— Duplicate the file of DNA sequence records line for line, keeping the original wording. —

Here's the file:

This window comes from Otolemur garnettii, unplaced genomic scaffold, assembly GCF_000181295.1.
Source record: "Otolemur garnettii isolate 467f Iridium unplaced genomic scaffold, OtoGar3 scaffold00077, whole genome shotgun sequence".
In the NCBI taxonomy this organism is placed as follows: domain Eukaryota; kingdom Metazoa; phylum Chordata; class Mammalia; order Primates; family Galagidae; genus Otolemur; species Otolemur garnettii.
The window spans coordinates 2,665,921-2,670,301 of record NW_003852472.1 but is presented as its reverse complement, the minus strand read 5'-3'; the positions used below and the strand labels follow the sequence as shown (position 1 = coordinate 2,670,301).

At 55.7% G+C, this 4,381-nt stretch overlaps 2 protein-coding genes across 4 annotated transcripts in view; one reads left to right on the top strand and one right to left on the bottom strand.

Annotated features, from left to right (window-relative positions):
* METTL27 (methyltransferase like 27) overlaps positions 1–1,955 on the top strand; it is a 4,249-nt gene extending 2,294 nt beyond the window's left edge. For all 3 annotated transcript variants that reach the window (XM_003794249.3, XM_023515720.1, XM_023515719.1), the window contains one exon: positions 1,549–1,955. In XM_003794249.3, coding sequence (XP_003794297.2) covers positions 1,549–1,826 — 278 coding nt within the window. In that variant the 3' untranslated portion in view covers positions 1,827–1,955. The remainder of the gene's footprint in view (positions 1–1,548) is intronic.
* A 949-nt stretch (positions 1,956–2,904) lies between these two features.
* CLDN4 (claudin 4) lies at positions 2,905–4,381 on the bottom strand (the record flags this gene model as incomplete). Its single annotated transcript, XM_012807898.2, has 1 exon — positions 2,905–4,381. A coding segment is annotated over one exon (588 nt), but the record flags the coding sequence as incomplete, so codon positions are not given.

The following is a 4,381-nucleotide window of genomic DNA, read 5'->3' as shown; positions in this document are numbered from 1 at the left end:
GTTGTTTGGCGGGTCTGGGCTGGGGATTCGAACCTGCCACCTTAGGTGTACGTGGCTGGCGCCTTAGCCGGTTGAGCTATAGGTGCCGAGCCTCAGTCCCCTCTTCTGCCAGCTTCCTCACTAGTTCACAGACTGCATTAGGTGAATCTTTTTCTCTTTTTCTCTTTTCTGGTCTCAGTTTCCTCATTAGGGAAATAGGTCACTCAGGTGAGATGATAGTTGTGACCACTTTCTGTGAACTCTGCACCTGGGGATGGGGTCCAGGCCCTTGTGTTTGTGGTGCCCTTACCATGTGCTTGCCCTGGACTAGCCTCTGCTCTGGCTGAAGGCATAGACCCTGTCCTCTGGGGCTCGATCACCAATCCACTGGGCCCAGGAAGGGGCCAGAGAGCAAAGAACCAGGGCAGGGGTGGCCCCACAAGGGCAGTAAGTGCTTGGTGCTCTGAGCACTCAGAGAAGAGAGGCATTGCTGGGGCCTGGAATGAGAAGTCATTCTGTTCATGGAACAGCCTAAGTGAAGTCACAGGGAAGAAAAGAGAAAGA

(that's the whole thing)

This window comes from Otolemur garnettii, unplaced genomic scaffold, assembly GCF_000181295.1.
Source record: "Otolemur garnettii isolate 467f Iridium unplaced genomic scaffold, OtoGar3 scaffold00077, whole genome shotgun sequence".
In the NCBI taxonomy this organism is placed as follows: domain Eukaryota; kingdom Metazoa; phylum Chordata; class Mammalia; order Primates; family Galagidae; genus Otolemur; species Otolemur garnettii.
The window spans coordinates 2,665,921-2,670,301 of record NW_003852472.1 but is presented as its reverse complement, the minus strand read 5'-3'; the positions used below and the strand labels follow the sequence as shown (position 1 = coordinate 2,670,301).

At 55.7% G+C, this 4,381-nt stretch overlaps 2 protein-coding genes across 4 annotated transcripts in view; one reads left to right on the top strand and one right to left on the bottom strand.

Annotated features, from left to right (window-relative positions):
* METTL27 (methyltransferase like 27) overlaps positions 1–1,955 on the top strand; it is a 4,249-nt gene extending 2,294 nt beyond the window's left edge. For all 3 annotated transcript variants that reach the window (XM_003794249.3, XM_023515720.1, XM_023515719.1), the window contains one exon: positions 1,549–1,955. In XM_003794249.3, coding sequence (XP_003794297.2) covers positions 1,549–1,826 — 278 coding nt within the window. In that variant the 3' untranslated portion in view covers positions 1,827–1,955. The remainder of the gene's footprint in view (positions 1–1,548) is intronic.
* A 949-nt stretch (positions 1,956–2,904) lies between these two features.
* CLDN4 (claudin 4) lies at positions 2,905–4,381 on the bottom strand (the record flags this gene model as incomplete). Its single annotated transcript, XM_012807898.2, has 1 exon — positions 2,905–4,381. A coding segment is annotated over one exon (588 nt), but the record flags the coding sequence as incomplete, so codon positions are not given.

The following is a 4,381-nucleotide window of genomic DNA, read 5'->3' as shown; positions in this document are numbered from 1 at the left end:
GTTGTTTGGCGGGTCTGGGCTGGGGATTCGAACCTGCCACCTTAGGTGTACGTGGCTGGCGCCTTAGCCGGTTGAGCTATAGGTGCCGAGCCTCAGTCCCCTCTTCTGCCAGCTTCCTCACTAGTTCACAGACTGCATTAGGTGAATCTTTTTCTCTTTTTCTCTTTTCTGGTCTCAGTTTCCTCATTAGGGAAATAGGTCACTCAGGTGAGATGATAGTTGTGACCACTTTCTGTGAACTCTGCACCTGGGGATGGGGTCCAGGCCCTTGTGTTTGTGGTGCCCTTACCATGTGCTTGCCCTGGACTAGCCTCTGCTCTGGCTGAAGGCATAGACCCTGTCCTCTGGGGCTCGATCACCAATCCACTGGGCCCAGGAAGGGGCCAGAGAGCAAAGAACCAGGGCAGGGGTGGCCCCACAAGGGCAGTAAGTGCTTGGTGCTCTGAGCACTCAGAGAAGAGAGGCATTGCTGGGGCCTGGAATGAGAAGTCATTCTGTTCATGGAACAGCCTAAGTGAAGTCACAGGGAAGAAAAGAGAAAGA